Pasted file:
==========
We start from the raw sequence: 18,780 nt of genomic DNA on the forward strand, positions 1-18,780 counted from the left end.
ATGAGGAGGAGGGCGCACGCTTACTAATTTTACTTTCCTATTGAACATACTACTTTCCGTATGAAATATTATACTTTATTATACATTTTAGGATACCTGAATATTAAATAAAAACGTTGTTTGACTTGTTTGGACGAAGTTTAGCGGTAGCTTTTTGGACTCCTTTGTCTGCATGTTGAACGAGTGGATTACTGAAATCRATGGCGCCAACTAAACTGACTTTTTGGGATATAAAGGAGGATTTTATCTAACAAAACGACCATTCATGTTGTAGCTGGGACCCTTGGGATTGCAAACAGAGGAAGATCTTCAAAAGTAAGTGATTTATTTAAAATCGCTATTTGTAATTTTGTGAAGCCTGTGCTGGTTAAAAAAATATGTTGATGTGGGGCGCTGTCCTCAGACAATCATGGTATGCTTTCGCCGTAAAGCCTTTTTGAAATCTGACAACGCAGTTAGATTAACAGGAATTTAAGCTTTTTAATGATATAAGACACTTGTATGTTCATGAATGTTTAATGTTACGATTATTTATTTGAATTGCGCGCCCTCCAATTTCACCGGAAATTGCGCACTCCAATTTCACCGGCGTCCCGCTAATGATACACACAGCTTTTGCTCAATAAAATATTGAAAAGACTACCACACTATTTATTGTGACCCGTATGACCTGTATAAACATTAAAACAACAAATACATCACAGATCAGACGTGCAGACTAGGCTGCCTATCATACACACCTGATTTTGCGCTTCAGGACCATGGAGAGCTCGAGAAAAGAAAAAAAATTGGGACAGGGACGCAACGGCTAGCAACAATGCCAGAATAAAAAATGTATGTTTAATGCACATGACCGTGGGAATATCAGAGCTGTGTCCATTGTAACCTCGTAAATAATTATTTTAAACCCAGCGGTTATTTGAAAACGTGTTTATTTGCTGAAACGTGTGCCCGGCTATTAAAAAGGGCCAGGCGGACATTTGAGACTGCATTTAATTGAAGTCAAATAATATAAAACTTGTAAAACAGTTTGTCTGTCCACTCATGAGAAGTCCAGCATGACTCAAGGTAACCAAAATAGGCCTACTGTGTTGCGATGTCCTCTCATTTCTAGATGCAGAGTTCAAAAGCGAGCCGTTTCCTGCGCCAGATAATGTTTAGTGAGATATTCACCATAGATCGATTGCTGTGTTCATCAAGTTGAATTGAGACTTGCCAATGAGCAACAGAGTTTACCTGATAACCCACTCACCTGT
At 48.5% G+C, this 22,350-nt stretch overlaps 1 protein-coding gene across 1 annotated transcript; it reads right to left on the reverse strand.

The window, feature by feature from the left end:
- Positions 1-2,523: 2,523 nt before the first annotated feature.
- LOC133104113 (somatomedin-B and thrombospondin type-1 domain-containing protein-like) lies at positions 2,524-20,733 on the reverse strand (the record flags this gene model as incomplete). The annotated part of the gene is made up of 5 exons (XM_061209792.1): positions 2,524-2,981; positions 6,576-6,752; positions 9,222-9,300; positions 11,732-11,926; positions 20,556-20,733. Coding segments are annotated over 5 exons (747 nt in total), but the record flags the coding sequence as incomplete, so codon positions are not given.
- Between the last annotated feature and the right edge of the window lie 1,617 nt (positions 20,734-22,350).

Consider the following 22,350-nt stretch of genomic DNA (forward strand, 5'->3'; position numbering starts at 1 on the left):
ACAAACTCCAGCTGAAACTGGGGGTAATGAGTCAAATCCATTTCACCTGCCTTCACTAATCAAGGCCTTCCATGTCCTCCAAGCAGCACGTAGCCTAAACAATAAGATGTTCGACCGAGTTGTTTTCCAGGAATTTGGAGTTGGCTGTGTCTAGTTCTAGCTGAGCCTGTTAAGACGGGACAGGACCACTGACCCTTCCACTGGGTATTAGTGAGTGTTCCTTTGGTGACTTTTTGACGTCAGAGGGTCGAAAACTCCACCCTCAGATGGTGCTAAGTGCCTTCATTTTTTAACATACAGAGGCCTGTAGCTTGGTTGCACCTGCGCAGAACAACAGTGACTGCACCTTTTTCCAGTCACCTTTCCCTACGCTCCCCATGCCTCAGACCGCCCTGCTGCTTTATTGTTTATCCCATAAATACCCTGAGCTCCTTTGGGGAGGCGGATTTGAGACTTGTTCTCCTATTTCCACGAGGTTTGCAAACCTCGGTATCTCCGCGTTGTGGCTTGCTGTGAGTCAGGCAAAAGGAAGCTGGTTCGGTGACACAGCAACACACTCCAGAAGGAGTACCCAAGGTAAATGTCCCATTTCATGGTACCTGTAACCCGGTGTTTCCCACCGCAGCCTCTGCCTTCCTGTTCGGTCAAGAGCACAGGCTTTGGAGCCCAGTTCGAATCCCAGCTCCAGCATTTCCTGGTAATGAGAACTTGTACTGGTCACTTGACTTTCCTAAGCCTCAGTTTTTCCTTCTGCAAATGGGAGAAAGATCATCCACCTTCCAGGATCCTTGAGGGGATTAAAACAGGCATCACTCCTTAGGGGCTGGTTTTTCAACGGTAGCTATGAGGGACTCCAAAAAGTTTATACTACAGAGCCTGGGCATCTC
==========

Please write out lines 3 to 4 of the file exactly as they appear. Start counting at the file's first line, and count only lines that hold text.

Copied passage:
At 48.5% G+C, this 22,350-nt stretch overlaps 1 protein-coding gene across 1 annotated transcript; it reads right to left on the reverse strand.

The window, feature by feature from the left end: